We all were up, according to habit, about daylight, with horses saddled, having staid near Stute’s house for the night. In reply to a summons from Grant, Lee has sent in a note to say that he would meet Grant at ten a.m. to confer on measures for peace. The Lieutenant-General answered that he had no authority in the premises and refused the interview; but repeated his offer to accept the army’s surrender on parole. Indeed, we suspected his affairs were from bad to worse, for last night we could hear, just at sunset, the distant cannon of Sheridan. He, with his cavalry, had made a forced march on Appomattox Station, where he encountered the head of the Rebel column (consisting, apparently, for the most part of artillery), charged furiously on it, and took twenty cannon and 1000 prisoners; and checked its progress for that night, during which time the 24th and 5th Corps, by strenuous marching, came up and formed line of battle quite across the Lynchburg road, west of Appomattox C.H. Betimes this morning, the enemy, thinking that nothing but cavalry was in their front, advanced to cut their way through, and were met by the artillery and musketry of two corps in position—(Ah! there goes a band playing “Dixie” in mockery. It is a real carnival!) This seems to have struck them with despair. Their only road blocked in front, and Humphreys’s skirmishers dogging their footsteps! Well, we laid the General in his ambulance (he has been sick during the whole week, though now much better) and at 6.30 a.m. the whole Staff was off, at a round trot—(90 miles have I trotted and galloped after that Lee, and worn holes in my pantaloons, before I could get him to surrender!). An hour after, we came on the 6th Corps streaming into the main road from the upper one. A little ahead of this we halted to talk with General Wright. At 10.30 came, one after the other, two negroes, who said that some of our troops entered Lynchburg yesterday; and that Lee was now cut off near Appomattox Court House. This gave us new wings! An aide-de-camp galloped on, to urge Humphreys to press the pursuit, and all waggons were ordered out of the road, that the 6th Corps might close in immediately on his rear. Away went the General again, full tilt, along the road crowded by the infantry, every man of whom was footing it, as if a lottery prize lay just ahead! A bugler trotted ahead, blowing to call the attention of the troops, while General Webb followed, crying, “Give way to the right! Give way to the right!” Thus we ingeniously worked our way, amid much pleasantry. “Fish for sale!” roared one doughboy. “Yes,” joined in a pithy comrade, “and a tarnation big one, too!” The comments on the General were endless. “That’s Meade.” “Yes, that’s him.” “Is he sick?” “I expect he is; he looks kinder wild!” “Guess the old man hain’t had much sleep lately.” The heavy artillery firing we had earlier heard, now had suddenly ceased, and there was a perfect stillness—a suspicious circumstance that gave us new hope. Somewhat before noon we got to General Humphreys, some five miles east of the Court House and at the very head of his men. He reported that he had just struck the enemy’s skirmish line, and was preparing to drive them back. At that moment an officer rode up and said the enemy were out with a white flag. “They shan’t stop me!” retorted the fiery H.; “receive the message but push on the skirmishers!” Back came the officer speedily, with a note. General Lee stated that General Ord had agreed to a suspension of hostilities, and he should ask for the same on this end of the line. “Hey! what!” cried General Meade, in his harsh, suspicious voice, “I have no sort of authority to grant such suspension. General Lee has already refused the terms of General Grant. Advance your skirmishers, Humphreys, and bring up your troops. We will pitch into them at once!” But lo! here comes now General Forsyth, who had ridden through the Rebel army, from General Sheridan (under a flag), and who now urged a brief suspension. “Well,” said the General, “in order that you may get back to Sheridan, I will wait till two o’clock, and then, if I get no communication from General Lee, I shall attack!” So back went Forsyth, with a variety of notes and despatches. We waited, not without excitement, for the appointed hour. Meantime, negroes came in and said the Rebel pickets had thrown down their muskets and gone leisurely to their main body; also that the Rebels were “done gone give up.” Presently, the General pulled out his watch and said: “Two o’clock—no answer—go forward.” But they had not advanced far, before we saw a Rebel and a Union officer coming in. They bore an order from General Grant to halt the troops. Major Wingate, of General Lee’s Staff, was a military-looking man, dressed in a handsome grey suit with gold lace, and a gold star upon the collar. He was courageous, but plainly mortified to the heart. “We had done better to have burnt our whole train three days ago”; he said bitterly. “In trying to save a train, we have lost an army!” And there he struck the pith of the thing. And so we continued to wait till about five, during which time General Humphreys amused us with presents of Confederate notes, of which we found a barrel full (!) in the Rebel waggons. It was a strange spectacle, to see the officers laughing and giving each other $500 notes of a government that has been considered as firmly established by our English friends!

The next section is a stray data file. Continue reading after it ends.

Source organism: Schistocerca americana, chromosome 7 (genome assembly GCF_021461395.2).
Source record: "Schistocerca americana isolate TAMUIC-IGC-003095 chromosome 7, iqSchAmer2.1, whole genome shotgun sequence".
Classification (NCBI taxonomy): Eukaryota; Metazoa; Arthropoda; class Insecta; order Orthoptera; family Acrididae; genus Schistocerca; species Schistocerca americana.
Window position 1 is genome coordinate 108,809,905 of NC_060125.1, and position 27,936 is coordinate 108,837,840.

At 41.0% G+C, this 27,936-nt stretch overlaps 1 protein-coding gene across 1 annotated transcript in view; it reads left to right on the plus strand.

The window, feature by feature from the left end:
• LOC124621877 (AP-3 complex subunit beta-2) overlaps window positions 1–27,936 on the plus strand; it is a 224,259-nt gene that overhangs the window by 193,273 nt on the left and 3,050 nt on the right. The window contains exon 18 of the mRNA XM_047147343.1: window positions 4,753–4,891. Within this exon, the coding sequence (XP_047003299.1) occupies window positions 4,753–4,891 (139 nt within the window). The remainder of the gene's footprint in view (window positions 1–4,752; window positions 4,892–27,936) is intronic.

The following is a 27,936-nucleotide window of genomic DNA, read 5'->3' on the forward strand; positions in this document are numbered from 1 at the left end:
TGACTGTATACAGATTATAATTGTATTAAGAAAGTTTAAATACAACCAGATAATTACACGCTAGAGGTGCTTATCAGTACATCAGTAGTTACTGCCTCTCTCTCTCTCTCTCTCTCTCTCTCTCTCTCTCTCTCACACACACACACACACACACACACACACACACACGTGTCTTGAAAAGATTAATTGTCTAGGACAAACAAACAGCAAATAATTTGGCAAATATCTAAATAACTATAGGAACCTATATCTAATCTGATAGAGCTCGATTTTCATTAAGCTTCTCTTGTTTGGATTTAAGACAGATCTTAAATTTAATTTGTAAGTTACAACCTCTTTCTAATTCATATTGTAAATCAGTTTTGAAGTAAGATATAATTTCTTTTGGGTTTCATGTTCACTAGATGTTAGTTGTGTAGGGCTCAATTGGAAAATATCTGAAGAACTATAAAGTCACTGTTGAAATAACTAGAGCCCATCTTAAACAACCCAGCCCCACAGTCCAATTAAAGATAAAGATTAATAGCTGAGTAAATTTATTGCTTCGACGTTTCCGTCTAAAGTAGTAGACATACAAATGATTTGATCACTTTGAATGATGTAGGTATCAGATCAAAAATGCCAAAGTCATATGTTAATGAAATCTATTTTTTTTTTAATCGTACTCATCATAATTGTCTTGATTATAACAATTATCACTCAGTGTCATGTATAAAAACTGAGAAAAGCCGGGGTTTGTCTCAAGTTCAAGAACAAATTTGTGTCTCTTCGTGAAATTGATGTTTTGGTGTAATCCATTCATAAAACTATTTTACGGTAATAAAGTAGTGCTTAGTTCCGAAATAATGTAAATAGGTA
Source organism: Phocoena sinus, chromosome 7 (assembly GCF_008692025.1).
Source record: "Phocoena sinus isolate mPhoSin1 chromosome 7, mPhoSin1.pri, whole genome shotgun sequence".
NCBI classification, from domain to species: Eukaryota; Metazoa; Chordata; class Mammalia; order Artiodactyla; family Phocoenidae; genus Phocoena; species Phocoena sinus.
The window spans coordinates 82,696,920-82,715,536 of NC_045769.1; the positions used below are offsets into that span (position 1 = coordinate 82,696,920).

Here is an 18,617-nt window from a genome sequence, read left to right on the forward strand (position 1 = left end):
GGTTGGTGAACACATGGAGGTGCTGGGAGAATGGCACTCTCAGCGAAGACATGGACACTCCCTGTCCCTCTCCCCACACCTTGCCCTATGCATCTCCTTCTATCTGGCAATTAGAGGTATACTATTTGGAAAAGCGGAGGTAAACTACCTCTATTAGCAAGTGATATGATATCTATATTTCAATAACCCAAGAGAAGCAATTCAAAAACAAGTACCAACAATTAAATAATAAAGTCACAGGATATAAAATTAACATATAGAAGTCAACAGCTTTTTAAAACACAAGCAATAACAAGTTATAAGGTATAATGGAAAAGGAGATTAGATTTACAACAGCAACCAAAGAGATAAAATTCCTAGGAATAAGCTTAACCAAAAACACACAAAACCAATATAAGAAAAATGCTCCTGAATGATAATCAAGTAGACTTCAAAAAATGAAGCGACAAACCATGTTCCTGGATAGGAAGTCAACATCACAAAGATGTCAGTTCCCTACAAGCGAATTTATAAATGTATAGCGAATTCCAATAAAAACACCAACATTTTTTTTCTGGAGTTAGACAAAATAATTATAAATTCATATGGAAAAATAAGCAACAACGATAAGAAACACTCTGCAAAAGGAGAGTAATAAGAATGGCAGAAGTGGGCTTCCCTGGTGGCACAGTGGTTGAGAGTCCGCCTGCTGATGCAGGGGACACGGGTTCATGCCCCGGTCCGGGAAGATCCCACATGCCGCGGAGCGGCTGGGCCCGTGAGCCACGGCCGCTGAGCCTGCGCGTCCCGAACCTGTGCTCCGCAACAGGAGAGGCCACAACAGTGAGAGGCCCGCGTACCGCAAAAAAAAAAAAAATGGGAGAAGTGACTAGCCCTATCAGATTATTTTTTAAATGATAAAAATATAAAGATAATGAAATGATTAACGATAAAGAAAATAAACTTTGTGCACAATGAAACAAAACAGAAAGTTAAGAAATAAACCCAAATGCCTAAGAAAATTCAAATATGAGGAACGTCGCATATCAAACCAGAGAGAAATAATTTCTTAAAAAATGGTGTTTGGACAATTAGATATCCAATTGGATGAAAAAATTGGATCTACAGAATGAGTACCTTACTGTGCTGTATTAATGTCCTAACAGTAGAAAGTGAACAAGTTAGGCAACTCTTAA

About five came Major Pease. Headed by General Webb, we gave three cheers, and three more for General Meade. Then he mounted and rode through the 2d and 6th Corps. Such a scene followed as I can never see again. The soldiers rushed, perfectly crazy, to the roadside, and there crowding in dense masses, shouted, screamed, yelled, threw up their hats and hopped madly up and down! The batteries were run out and began firing, the bands played, the flags waved. The noise of the cheering was such that my very ears rang. And there was General Meade galloping about and waving his cap with the best of them! Poor old Robert Lee! His punishment is too heavy—to hear those cheers, and to remember what he once was! My little share of this work is done. God willing, before many weeks, or even days, I shall be at home, to campaign no more.